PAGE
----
Manolo’s main attire is black and decorated with skull patterns, and he's The Protagonist.
La Muerte, personifying the Day of the Dead, when the deceased are celebrated in a colourful party style and the positive side of the afterlife. Plus, she's the Big Good in the story.
Xibalba’s love for La Muerte is one of the few indicators he isn't totally evil. He also indirectly helped Manolo fight Chakal and his gang, showcasing his official Heel-Face Turn.
How to Train Your Dragon: Toothless the dragon is completely black, uses the cover of night to his advantage, his breed is considered the scariest and most dangerous dragon of all, and is on two different occasions referred to as something unholy. The dragon hand-guide describes his breed as an "unholy offspring of lightning and death itself" and Hiccup's father calls him "Devil" in one scene. However, he's also one of the main characters, a "good guy," and freakin' adorable.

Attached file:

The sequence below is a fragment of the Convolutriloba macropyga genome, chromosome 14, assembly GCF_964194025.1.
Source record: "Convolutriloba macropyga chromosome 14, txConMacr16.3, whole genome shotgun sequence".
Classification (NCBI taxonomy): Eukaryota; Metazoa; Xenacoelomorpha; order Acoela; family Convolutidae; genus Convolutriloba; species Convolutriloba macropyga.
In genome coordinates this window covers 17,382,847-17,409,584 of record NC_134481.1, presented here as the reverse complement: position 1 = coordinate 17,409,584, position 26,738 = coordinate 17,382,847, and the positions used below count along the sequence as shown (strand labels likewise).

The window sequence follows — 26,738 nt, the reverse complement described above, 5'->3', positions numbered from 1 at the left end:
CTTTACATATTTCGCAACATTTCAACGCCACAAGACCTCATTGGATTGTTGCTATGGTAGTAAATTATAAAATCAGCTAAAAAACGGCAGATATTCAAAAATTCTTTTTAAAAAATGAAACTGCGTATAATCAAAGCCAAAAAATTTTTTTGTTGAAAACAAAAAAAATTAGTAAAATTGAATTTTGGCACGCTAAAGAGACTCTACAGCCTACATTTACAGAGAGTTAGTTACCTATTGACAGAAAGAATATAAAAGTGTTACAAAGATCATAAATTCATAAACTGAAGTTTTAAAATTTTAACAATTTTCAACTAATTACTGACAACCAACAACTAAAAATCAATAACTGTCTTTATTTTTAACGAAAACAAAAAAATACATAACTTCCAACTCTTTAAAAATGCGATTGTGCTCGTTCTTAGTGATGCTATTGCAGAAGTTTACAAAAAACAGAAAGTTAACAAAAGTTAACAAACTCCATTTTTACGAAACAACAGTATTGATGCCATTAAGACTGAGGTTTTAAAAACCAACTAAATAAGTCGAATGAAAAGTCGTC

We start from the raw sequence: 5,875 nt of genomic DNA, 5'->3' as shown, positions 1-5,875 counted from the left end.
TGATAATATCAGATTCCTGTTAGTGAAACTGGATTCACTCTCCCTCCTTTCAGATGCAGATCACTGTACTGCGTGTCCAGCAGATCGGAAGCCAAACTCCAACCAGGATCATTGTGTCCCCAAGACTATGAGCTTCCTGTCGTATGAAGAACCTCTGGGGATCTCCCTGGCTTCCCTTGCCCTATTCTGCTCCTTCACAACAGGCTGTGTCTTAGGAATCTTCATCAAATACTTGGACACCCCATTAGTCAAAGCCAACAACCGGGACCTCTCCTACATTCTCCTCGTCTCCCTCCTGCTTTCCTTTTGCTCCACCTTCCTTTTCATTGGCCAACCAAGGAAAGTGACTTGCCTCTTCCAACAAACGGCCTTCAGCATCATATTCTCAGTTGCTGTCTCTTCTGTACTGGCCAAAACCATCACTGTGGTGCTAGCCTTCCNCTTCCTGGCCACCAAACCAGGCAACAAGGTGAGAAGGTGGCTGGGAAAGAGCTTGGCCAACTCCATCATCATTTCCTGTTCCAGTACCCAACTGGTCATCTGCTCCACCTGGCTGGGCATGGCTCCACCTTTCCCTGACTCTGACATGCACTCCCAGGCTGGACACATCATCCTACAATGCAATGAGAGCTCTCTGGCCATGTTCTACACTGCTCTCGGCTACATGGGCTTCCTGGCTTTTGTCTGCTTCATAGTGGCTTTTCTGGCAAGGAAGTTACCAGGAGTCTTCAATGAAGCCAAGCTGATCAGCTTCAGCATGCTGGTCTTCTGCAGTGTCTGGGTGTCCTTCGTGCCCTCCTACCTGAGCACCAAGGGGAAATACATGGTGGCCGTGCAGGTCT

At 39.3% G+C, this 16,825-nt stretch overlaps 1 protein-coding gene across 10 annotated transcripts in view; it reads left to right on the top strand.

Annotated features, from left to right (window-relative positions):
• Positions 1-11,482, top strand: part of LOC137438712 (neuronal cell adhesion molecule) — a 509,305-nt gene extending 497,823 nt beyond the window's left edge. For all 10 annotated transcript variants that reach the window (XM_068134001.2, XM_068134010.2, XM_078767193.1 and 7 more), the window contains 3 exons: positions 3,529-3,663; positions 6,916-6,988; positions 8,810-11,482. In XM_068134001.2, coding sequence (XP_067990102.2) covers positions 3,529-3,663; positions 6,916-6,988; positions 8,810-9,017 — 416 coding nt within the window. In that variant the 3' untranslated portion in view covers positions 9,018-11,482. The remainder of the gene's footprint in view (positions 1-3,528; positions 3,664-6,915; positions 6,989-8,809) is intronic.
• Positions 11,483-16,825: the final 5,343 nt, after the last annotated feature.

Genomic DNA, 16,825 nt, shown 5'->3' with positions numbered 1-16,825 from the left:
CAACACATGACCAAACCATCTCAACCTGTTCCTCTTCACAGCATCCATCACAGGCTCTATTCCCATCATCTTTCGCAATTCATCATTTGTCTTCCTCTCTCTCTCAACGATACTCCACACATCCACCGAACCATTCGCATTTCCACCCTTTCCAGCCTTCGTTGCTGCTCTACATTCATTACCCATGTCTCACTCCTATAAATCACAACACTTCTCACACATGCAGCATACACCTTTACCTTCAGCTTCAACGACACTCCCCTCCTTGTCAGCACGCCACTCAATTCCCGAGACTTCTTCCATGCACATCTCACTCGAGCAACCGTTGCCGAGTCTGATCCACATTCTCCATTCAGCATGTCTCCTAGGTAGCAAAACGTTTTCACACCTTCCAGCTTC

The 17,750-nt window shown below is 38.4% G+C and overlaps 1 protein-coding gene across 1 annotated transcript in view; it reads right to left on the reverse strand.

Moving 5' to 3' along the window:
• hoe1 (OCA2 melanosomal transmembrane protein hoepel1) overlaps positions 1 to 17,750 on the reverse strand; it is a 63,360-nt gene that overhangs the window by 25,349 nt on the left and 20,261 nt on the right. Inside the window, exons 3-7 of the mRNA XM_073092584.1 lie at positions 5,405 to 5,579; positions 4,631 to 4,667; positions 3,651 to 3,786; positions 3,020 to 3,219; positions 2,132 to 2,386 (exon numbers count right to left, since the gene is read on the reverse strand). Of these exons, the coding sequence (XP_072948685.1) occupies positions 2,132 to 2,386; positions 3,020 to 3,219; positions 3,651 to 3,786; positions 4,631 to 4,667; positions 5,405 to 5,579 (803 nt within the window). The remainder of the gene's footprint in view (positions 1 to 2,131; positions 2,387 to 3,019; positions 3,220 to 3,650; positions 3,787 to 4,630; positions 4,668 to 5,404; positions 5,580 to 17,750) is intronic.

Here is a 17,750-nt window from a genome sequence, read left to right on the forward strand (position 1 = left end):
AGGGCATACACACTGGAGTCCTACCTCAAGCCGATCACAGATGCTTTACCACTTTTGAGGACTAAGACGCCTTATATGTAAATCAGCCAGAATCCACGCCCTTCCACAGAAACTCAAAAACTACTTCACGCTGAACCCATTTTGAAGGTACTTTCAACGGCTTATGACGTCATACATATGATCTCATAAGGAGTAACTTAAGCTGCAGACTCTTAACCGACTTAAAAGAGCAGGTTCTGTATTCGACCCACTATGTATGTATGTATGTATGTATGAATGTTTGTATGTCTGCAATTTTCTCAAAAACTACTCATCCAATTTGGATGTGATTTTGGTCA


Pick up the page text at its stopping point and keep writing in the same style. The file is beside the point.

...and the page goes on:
The citizens of Halloween Town from The Nightmare Before Christmas, are textbook examples. They even say as much in the opening song (see the quotes page). Even though they're all skeletons, Frankenstein-esque monsters, ghosts, vampires, a Mad Scientist, etc., for the most part they're just fun guys who love a good Halloween. The only one who's really evil is Oogie Boogie - and he isn't exactly popular with the others.
However, they did kidnap Santa Claus, and Lock, Shock and Barrel memorably sang a song about different ways to kill him. Of course, said children work for Oogie Boogie, and Jack hadn't meant for Santa to come to any harm...